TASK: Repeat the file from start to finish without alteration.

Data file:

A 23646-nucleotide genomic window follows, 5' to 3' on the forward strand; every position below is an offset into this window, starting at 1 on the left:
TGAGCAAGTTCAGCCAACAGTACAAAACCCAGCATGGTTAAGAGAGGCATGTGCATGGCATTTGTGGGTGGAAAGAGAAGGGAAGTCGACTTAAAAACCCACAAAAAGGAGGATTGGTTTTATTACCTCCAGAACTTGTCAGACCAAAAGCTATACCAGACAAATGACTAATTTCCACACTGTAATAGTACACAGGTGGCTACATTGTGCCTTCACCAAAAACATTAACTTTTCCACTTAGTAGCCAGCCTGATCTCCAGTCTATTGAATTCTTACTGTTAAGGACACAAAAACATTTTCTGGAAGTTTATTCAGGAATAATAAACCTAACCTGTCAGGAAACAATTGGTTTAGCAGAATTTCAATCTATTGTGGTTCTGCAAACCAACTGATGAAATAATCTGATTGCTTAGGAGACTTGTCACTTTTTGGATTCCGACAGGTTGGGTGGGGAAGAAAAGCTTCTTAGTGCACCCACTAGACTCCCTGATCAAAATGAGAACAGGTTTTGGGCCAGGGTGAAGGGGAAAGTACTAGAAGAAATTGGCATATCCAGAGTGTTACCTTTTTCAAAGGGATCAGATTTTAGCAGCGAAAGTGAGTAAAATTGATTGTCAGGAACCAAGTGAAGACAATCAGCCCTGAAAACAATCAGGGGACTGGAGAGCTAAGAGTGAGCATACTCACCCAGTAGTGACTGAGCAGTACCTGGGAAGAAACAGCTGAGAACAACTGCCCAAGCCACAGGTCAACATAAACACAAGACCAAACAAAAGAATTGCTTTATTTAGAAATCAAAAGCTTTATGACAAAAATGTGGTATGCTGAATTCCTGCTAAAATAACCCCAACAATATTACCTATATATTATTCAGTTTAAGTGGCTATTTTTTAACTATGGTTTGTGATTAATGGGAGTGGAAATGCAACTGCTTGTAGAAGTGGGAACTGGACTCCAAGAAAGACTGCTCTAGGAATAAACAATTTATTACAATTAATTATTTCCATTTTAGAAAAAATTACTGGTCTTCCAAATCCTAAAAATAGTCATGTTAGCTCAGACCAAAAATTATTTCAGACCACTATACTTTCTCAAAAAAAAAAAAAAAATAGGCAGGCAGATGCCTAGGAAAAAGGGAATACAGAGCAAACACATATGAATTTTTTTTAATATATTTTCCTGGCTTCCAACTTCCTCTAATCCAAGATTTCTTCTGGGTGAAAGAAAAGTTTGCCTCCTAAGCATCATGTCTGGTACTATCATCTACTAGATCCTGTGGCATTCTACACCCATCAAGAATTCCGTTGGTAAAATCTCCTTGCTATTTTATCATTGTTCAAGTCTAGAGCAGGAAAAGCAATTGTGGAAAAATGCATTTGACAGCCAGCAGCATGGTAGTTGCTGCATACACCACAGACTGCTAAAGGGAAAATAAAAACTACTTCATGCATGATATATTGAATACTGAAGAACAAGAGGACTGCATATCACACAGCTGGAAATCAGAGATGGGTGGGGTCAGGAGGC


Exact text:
A 23646-nucleotide genomic window follows, 5' to 3' on the forward strand; every position below is an offset into this window, starting at 1 on the left:
TGAGCAAGTTCAGCCAACAGTACAAAACCCAGCATGGTTAAGAGAGGCATGTGCATGGCATTTGTGGGTGGAAAGAGAAGGGAAGTCGACTTAAAAACCCACAAAAAGGAGGATTGGTTTTATTACCTCCAGAACTTGTCAGACCAAAAGCTATACCAGACAAATGACTAATTTCCACACTGTAATAGTACACAGGTGGCTACATTGTGCCTTCACCAAAAACATTAACTTTTCCACTTAGTAGCCAGCCTGATCTCCAGTCTATTGAATTCTTACTGTTAAGGACACAAAAACATTTTCTGGAAGTTTATTCAGGAATAATAAACCTAACCTGTCAGGAAACAATTGGTTTAGCAGAATTTCAATCTATTGTGGTTCTGCAAACCAACTGATGAAATAATCTGATTGCTTAGGAGACTTGTCACTTTTTGGATTCCGACAGGTTGGGTGGGGAAGAAAAGCTTCTTAGTGCACCCACTAGACTCCCTGATCAAAATGAGAACAGGTTTTGGGCCAGGGTGAAGGGGAAAGTACTAGAAGAAATTGGCATATCCAGAGTGTTACCTTTTTCAAAGGGATCAGATTTTAGCAGCGAAAGTGAGTAAAATTGATTGTCAGGAACCAAGTGAAGACAATCAGCCCTGAAAACAATCAGGGGACTGGAGAGCTAAGAGTGAGCATACTCACCCAGTAGTGACTGAGCAGTACCTGGGAAGAAACAGCTGAGAACAACTGCCCAAGCCACAGGTCAACATAAACACAAGACCAAACAAAAGAATTGCTTTATTTAGAAATCAAAAGCTTTATGACAAAAATGTGGTATGCTGAATTCCTGCTAAAATAACCCCAACAATATTACCTATATATTATTCAGTTTAAGTGGCTATTTTTTAACTATGGTTTGTGATTAATGGGAGTGGAAATGCAACTGCTTGTAGAAGTGGGAACTGGACTCCAAGAAAGACTGCTCTAGGAATAAACAATTTATTACAATTAATTATTTCCATTTTAGAAAAAATTACTGGTCTTCCAAATCCTAAAAATAGTCATGTTAGCTCAGACCAAAAATTATTTCAGACCACTATACTTTCTCAAAAAAAAAAAAAAAATAGGCAGGCAGATGCCTAGGAAAAAGGGAATACAGAGCAAACACATATGAATTTTTTTTAATATATTTTCCTGGCTTCCAACTTCCTCTAATCCAAGATTTCTTCTGGGTGAAAGAAAAGTTTGCCTCCTAAGCATCATGTCTGGTACTATCATCTACTAGATCCTGTGGCATTCTACACCCATCAAGAATTCCGTTGGTAAAATCTCCTTGCTATTTTATCATTGTTCAAGTCTAGAGCAGGAAAAGCAATTGTGGAAAAATGCATTTGACAGCCAGCAGCATGGTAGTTGCTGCATACACCACAGACTGCTAAAGGGAAAATAAAAACTACTTCATGCATGATATATTGAATACTGAAGAACAAGAGGACTGCATATCACACAGCTGGAAATCAGAGATGGGTGGGGTCAGGAGGC